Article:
Mandelas relationship with South African Jews ran deep

In the early 1940s, at a time when it was virtually impossible for a South African of color to secure a professional apprenticeship, the Jewish law firm Witkin, Sidelsky and Eidelman gave a young black man a job as a clerk.

It was among the first encounters in what would become a lifelong relationship between Nelson Mandela and South Africa’s small Jewish community, impacting the statesman’s life at several defining moments — from his arrival in Johannesburg from the rural Transkei region as a young man to his years of struggle, imprisonment and ascension to the presidency.

Nelson Mandela at Green and Sea Point Hebrew Congregation in Cape Town in 1994 with Jewish leaders photo/jta-sarochlin archives, sajbd

Mandela, who died Dec. 5 at 95, wrote of the early job in his autobiography, “Long Walk to Freedom,” and acknowledged the disproportionate role that Jews played in the struggle against apartheid. Lazar Sidelsky, one of the firm’s partners, treated him with “enormous kindness.”

“I have found Jews to be more broad-minded than most whites on issues of race and politics, perhaps because they themselves have historically been victims of prejudice,” Mandela wrote.

South Africa’s Jews remembered Mandela as a close friend, one with deep ties to community figures and a partner in the decades-long effort to end apartheid.

“I was extremely privileged to lead the community during his presidency,” said Mervyn Smith, who was chairman and later president of the South African Jewish Board of Deputies.

For Mandela, a leading opponent of apartheid, Jews were vital allies. But his ties to prominent South African Jews were personal as well as political.

The former president’s second marriage, to Winnie Madikizela in 1958, took place at the home of Ray Harmel, a Jewish anti-apartheid activist. Harmel made Winnie’s wedding dress at Mandela’s request, according to David Saks’ history “Jewish Memories of Mandela.”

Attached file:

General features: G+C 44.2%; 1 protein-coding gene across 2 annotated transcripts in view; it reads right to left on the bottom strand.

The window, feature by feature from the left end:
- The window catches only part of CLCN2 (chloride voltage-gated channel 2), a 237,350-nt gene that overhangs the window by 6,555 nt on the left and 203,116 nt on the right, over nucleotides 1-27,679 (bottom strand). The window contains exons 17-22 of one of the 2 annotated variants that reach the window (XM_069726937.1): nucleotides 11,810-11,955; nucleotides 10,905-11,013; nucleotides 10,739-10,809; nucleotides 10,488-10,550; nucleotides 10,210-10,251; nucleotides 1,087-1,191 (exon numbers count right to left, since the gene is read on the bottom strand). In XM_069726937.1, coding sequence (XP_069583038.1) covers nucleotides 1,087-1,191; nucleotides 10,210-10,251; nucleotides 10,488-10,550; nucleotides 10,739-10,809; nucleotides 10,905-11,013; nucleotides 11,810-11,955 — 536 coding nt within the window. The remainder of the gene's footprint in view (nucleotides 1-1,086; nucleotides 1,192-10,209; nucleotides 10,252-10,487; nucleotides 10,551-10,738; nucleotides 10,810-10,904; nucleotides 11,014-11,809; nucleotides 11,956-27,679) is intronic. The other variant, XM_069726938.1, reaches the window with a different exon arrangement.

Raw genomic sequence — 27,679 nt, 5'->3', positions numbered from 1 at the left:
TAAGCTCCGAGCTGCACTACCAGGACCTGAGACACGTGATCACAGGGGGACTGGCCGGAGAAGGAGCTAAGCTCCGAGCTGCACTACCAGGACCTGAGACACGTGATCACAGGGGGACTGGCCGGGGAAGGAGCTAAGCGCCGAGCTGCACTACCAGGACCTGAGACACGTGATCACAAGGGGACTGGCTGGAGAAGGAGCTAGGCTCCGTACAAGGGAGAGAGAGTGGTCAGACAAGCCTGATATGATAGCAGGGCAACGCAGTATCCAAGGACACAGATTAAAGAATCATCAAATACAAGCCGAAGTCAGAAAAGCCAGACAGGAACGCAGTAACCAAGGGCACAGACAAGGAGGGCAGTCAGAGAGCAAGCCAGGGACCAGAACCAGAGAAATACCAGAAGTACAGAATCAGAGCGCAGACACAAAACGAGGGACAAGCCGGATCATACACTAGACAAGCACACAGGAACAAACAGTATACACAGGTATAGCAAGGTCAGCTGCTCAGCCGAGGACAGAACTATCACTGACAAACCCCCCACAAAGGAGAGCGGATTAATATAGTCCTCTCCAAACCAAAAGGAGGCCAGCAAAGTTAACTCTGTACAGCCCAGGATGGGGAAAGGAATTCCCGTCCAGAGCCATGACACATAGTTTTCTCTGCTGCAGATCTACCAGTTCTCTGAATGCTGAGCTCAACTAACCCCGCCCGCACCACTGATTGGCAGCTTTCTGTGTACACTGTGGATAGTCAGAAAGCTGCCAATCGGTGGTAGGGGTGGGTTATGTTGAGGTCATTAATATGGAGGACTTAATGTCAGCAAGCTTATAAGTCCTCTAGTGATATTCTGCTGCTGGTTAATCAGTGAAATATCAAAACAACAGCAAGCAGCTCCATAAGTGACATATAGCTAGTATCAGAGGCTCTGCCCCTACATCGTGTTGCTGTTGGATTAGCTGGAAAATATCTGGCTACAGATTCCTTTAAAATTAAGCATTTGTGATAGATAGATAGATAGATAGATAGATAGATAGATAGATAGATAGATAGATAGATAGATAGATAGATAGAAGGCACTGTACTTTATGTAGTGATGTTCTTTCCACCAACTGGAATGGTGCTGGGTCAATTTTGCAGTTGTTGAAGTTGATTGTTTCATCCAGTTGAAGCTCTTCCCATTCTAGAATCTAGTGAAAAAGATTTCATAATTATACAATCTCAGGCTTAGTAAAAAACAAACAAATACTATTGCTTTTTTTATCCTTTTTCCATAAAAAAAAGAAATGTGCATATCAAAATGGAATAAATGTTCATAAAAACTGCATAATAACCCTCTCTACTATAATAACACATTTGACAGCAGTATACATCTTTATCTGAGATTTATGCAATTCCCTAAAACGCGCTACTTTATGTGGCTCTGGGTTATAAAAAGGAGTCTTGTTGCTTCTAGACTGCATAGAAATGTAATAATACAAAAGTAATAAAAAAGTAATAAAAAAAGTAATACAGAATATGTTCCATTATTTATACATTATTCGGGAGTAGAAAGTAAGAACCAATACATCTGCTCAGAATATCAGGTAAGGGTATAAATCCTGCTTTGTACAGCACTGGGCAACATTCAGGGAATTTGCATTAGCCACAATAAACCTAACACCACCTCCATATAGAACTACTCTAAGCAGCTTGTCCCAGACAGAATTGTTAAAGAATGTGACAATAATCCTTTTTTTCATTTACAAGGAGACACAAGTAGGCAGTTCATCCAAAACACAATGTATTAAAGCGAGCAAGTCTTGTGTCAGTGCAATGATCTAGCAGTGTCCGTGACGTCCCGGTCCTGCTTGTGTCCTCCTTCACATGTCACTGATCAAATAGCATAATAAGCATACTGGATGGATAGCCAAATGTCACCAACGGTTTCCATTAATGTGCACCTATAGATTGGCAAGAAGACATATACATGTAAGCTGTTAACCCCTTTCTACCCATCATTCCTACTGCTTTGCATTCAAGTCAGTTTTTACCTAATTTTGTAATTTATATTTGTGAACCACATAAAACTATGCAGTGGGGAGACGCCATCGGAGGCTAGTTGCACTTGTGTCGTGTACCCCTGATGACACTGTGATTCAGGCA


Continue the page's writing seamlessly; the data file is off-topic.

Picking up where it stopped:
When Mandela married again, in 1998, he invited Chief Rabbi Cyril Harris to offer a private blessing on the nuptials that were scheduled to take place on Shabbat.

Nelson Mandela was born in 1918 in the village of Mvezo. As a young lawyer he was active in the African National Congress, which was beginning to challenge laws it considered unjust and discriminatory.

In the 1950s, Mandela was tried for treason. He was acquitted with the help of a defense team led by Israel Maisels. Several years later, when he was accused of attempting to overthrow the apartheid regime during the Rivonia trial, Mandela was defended by several Jewish lawyers.

Mandela was found guilty and sentenced to life in prison in 1964. He was released in 1990, and four years later he was elected president. Among his appointees was Arthur Chaskalson, a member of his defense team during the Rivonia trial, as the first president of the new Constitutional Court; he later became chief justice.

Mandela’s ties with the mostly Orthodox Jewish community, numbering about 67,000 at the time of his death, continued during his political career. On the first Shabbat after his election, he visited the Marais Road Shul in Sea Point — a significant symbolic gesture.

On Israel, Mandela’s relationship with the Jewish community was not free of controversy. The ANC cultivated close ties with the Palestine Liberation Organization and Mandela warmly embraced its leader, Yasser Arafat.

Confronted with Jewish protests, Mandela was dismissive, insisting that his relations with other countries would be determined by their attitudes toward the liberation movement.

“If the truth alienates the powerful Jewish community in South Africa, that’s too bad,” Mandela was reported to have said, according to Gideon Shimoni, author of “Community and Conscience: The Jews in Apartheid South Africa.”

According to Saks, Mandela stressed his respect for Israel’s right to exist even as he defended his relationships with Palestinian leaders. Illustrative of his policy of inclusivity, Mandela accepted an honorary doctorate from Ben-Gurion University of the Negev in 1997 when many in his party remained opposed to any ties with Israel.

“He made us proud to be South Africans,” Smith said. “His presence at any communal occasion was electrifying. The Jewish community’s pride in its relationship with President Mandela will be forever enduring.”